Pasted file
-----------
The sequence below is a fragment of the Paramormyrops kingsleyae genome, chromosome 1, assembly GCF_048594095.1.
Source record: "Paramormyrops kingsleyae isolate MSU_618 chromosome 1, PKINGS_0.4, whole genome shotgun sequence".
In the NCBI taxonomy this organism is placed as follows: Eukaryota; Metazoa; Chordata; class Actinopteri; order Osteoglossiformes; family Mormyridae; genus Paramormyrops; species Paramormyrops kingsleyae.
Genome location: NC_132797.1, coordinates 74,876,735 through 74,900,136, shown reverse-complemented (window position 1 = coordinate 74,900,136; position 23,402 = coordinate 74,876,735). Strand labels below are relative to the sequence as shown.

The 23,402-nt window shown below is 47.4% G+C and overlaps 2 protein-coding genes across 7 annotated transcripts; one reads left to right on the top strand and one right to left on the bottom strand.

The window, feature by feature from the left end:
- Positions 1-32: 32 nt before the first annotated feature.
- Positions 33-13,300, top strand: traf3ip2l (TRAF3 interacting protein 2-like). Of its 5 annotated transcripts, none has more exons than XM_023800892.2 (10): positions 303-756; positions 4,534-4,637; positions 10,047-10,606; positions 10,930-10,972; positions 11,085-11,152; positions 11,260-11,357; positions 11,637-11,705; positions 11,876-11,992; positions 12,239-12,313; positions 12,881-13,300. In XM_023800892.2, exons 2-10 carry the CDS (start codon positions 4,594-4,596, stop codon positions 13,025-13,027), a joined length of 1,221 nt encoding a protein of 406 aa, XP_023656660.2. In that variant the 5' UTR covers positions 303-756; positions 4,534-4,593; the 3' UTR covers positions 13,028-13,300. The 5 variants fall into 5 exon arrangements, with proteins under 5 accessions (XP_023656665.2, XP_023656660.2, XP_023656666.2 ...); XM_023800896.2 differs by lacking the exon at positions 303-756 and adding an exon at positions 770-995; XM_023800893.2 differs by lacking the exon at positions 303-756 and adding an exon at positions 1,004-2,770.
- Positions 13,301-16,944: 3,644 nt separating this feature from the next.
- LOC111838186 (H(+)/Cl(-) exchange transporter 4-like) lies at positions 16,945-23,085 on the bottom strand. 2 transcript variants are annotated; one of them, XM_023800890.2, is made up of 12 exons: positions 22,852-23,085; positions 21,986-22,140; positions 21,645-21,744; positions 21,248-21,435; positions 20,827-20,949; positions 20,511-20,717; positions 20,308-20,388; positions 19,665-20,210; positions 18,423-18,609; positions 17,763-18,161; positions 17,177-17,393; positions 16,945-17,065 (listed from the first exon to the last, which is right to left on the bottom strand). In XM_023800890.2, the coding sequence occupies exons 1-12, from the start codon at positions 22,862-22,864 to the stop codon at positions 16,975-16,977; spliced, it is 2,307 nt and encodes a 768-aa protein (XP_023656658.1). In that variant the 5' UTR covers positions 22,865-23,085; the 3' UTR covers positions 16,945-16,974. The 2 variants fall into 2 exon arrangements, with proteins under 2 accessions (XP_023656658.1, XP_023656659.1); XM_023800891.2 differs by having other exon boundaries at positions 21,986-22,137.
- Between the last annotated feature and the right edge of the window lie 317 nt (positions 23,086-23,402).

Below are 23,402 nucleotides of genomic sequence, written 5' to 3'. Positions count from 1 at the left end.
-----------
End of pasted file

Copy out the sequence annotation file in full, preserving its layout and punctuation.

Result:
The sequence below is a fragment of the Paramormyrops kingsleyae genome, chromosome 1, assembly GCF_048594095.1.
Source record: "Paramormyrops kingsleyae isolate MSU_618 chromosome 1, PKINGS_0.4, whole genome shotgun sequence".
In the NCBI taxonomy this organism is placed as follows: Eukaryota; Metazoa; Chordata; class Actinopteri; order Osteoglossiformes; family Mormyridae; genus Paramormyrops; species Paramormyrops kingsleyae.
Genome location: NC_132797.1, coordinates 74,876,735 through 74,900,136, shown reverse-complemented (window position 1 = coordinate 74,900,136; position 23,402 = coordinate 74,876,735). Strand labels below are relative to the sequence as shown.

The 23,402-nt window shown below is 47.4% G+C and overlaps 2 protein-coding genes across 7 annotated transcripts; one reads left to right on the top strand and one right to left on the bottom strand.

The window, feature by feature from the left end:
- Positions 1-32: 32 nt before the first annotated feature.
- Positions 33-13,300, top strand: traf3ip2l (TRAF3 interacting protein 2-like). Of its 5 annotated transcripts, none has more exons than XM_023800892.2 (10): positions 303-756; positions 4,534-4,637; positions 10,047-10,606; positions 10,930-10,972; positions 11,085-11,152; positions 11,260-11,357; positions 11,637-11,705; positions 11,876-11,992; positions 12,239-12,313; positions 12,881-13,300. In XM_023800892.2, exons 2-10 carry the CDS (start codon positions 4,594-4,596, stop codon positions 13,025-13,027), a joined length of 1,221 nt encoding a protein of 406 aa, XP_023656660.2. In that variant the 5' UTR covers positions 303-756; positions 4,534-4,593; the 3' UTR covers positions 13,028-13,300. The 5 variants fall into 5 exon arrangements, with proteins under 5 accessions (XP_023656665.2, XP_023656660.2, XP_023656666.2 ...); XM_023800896.2 differs by lacking the exon at positions 303-756 and adding an exon at positions 770-995; XM_023800893.2 differs by lacking the exon at positions 303-756 and adding an exon at positions 1,004-2,770.
- Positions 13,301-16,944: 3,644 nt separating this feature from the next.
- LOC111838186 (H(+)/Cl(-) exchange transporter 4-like) lies at positions 16,945-23,085 on the bottom strand. 2 transcript variants are annotated; one of them, XM_023800890.2, is made up of 12 exons: positions 22,852-23,085; positions 21,986-22,140; positions 21,645-21,744; positions 21,248-21,435; positions 20,827-20,949; positions 20,511-20,717; positions 20,308-20,388; positions 19,665-20,210; positions 18,423-18,609; positions 17,763-18,161; positions 17,177-17,393; positions 16,945-17,065 (listed from the first exon to the last, which is right to left on the bottom strand). In XM_023800890.2, the coding sequence occupies exons 1-12, from the start codon at positions 22,862-22,864 to the stop codon at positions 16,975-16,977; spliced, it is 2,307 nt and encodes a 768-aa protein (XP_023656658.1). In that variant the 5' UTR covers positions 22,865-23,085; the 3' UTR covers positions 16,945-16,974. The 2 variants fall into 2 exon arrangements, with proteins under 2 accessions (XP_023656658.1, XP_023656659.1); XM_023800891.2 differs by having other exon boundaries at positions 21,986-22,137.
- Between the last annotated feature and the right edge of the window lie 317 nt (positions 23,086-23,402).

Below are 23,402 nucleotides of genomic sequence, written 5' to 3'. Positions count from 1 at the left end.